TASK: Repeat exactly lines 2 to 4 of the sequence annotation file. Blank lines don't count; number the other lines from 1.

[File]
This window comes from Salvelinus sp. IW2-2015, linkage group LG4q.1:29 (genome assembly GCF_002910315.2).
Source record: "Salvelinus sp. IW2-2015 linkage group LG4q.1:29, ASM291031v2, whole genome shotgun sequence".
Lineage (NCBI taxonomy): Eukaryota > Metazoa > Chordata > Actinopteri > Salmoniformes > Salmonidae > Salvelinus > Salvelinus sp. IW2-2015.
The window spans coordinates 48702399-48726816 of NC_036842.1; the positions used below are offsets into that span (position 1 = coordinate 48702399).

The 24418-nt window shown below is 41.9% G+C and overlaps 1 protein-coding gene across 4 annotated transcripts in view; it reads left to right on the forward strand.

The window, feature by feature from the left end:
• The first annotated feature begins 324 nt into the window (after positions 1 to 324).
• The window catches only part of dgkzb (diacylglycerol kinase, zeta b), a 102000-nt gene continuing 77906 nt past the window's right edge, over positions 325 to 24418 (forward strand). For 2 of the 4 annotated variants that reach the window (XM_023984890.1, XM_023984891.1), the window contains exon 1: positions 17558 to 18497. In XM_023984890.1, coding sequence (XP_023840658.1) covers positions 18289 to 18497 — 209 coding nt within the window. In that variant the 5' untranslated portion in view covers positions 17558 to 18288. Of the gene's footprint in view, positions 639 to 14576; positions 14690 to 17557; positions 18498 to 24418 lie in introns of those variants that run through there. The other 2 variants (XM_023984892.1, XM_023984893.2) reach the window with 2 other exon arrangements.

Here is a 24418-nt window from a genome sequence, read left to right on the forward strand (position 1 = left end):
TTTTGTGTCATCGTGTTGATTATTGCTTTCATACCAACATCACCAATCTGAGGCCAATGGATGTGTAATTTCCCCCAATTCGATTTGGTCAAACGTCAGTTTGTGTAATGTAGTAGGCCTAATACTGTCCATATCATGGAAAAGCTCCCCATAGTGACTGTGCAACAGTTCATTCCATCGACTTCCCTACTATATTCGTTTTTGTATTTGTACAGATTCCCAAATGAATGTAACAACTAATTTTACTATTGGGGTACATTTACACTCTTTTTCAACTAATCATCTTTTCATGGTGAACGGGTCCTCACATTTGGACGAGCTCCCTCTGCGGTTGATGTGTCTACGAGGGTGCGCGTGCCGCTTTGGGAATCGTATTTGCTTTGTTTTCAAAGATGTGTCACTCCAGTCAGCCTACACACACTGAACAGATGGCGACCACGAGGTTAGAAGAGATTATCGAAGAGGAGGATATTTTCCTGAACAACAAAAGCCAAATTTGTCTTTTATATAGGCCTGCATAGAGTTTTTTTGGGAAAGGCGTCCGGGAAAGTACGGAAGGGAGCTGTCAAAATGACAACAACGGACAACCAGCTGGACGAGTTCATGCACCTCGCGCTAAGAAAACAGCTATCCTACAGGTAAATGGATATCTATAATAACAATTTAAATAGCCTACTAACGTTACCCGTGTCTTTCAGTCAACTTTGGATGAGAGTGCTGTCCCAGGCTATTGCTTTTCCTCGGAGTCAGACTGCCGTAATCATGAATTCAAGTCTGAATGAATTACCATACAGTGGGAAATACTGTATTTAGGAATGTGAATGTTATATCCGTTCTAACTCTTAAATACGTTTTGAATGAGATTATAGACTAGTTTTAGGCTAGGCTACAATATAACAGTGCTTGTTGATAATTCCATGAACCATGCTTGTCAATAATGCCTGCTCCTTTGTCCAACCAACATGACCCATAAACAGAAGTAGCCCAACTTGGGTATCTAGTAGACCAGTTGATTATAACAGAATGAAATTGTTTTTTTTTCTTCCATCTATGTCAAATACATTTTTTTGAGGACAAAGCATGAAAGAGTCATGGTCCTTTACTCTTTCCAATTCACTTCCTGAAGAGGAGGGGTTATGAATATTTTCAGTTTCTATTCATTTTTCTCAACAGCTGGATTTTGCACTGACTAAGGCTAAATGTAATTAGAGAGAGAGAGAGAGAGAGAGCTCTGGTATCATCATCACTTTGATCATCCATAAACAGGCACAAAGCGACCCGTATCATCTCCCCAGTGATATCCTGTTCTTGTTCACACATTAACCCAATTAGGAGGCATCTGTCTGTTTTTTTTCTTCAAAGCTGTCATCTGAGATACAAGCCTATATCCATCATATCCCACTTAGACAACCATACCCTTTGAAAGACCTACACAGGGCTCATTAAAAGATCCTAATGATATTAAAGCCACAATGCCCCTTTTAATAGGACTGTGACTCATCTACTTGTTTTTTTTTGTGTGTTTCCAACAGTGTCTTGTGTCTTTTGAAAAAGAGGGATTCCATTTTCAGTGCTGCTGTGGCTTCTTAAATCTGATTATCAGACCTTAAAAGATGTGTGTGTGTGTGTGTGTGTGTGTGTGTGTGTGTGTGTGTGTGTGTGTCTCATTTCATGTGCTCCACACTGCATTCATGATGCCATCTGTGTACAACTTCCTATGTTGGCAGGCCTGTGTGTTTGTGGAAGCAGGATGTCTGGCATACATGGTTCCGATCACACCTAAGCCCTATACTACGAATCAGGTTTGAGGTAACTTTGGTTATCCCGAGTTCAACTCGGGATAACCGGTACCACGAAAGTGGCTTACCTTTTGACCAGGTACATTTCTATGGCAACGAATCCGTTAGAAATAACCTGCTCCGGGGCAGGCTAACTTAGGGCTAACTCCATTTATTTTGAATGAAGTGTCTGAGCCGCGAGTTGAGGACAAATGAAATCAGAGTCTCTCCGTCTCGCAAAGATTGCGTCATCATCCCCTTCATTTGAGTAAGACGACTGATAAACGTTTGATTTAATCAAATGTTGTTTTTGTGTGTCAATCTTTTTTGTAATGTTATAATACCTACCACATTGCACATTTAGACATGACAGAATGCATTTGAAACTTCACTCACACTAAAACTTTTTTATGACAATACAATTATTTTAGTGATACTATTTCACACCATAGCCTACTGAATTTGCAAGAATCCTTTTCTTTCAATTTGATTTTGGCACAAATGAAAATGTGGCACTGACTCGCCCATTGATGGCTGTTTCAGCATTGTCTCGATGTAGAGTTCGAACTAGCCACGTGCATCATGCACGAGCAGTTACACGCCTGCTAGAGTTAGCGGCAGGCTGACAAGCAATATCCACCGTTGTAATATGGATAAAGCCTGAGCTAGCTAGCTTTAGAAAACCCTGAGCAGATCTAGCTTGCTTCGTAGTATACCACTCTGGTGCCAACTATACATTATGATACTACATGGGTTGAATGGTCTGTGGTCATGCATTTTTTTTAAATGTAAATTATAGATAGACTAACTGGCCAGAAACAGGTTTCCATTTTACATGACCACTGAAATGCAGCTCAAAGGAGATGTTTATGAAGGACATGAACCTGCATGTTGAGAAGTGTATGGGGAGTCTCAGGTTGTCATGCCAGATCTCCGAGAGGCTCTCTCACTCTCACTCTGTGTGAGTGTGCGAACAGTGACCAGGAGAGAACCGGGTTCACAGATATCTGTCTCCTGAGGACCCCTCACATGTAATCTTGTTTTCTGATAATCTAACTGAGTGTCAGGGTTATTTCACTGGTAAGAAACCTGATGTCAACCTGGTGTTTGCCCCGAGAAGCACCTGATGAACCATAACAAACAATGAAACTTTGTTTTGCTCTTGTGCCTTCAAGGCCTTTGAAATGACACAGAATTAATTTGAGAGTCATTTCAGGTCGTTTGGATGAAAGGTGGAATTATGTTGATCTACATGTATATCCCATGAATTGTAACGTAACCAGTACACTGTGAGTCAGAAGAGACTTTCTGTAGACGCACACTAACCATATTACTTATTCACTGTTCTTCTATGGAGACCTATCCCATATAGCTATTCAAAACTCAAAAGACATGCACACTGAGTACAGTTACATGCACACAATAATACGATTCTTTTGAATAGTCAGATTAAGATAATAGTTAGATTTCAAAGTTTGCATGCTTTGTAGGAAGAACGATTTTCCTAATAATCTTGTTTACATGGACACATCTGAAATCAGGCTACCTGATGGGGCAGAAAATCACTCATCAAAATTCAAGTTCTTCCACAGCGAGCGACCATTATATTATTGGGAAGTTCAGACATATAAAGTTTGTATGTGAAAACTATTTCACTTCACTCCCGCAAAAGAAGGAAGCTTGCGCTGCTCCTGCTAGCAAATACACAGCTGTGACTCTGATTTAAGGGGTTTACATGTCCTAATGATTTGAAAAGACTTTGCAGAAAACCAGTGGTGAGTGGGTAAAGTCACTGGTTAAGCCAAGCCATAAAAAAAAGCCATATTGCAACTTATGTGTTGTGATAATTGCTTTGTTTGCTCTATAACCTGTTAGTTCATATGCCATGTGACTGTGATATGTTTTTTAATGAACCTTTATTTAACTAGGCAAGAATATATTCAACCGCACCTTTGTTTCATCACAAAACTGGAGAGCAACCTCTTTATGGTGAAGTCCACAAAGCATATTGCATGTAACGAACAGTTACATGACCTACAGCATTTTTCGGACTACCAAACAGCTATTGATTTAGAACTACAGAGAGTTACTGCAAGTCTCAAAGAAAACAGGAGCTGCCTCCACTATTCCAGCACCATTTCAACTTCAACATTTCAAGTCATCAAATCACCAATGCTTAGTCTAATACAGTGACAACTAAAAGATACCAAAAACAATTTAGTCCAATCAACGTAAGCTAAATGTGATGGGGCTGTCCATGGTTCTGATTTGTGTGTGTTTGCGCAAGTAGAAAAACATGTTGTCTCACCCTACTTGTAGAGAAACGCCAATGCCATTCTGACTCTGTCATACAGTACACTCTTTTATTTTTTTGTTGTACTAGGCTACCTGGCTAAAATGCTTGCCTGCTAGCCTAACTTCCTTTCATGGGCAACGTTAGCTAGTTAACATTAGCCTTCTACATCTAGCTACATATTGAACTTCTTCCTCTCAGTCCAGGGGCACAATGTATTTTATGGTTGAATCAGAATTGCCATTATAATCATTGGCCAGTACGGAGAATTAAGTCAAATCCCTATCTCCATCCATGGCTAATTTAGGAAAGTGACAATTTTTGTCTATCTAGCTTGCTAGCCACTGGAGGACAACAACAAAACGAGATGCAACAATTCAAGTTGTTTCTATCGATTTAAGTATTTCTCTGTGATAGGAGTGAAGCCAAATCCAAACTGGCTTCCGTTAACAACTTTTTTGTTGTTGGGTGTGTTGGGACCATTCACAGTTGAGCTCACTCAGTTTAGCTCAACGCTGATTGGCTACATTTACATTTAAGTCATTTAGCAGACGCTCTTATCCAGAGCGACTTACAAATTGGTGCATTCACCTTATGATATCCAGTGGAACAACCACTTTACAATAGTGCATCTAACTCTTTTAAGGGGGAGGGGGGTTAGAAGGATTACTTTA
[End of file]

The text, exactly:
Source record: "Salvelinus sp. IW2-2015 linkage group LG4q.1:29, ASM291031v2, whole genome shotgun sequence".
Lineage (NCBI taxonomy): Eukaryota > Metazoa > Chordata > Actinopteri > Salmoniformes > Salmonidae > Salvelinus > Salvelinus sp. IW2-2015.
The window spans coordinates 48702399-48726816 of NC_036842.1; the positions used below are offsets into that span (position 1 = coordinate 48702399).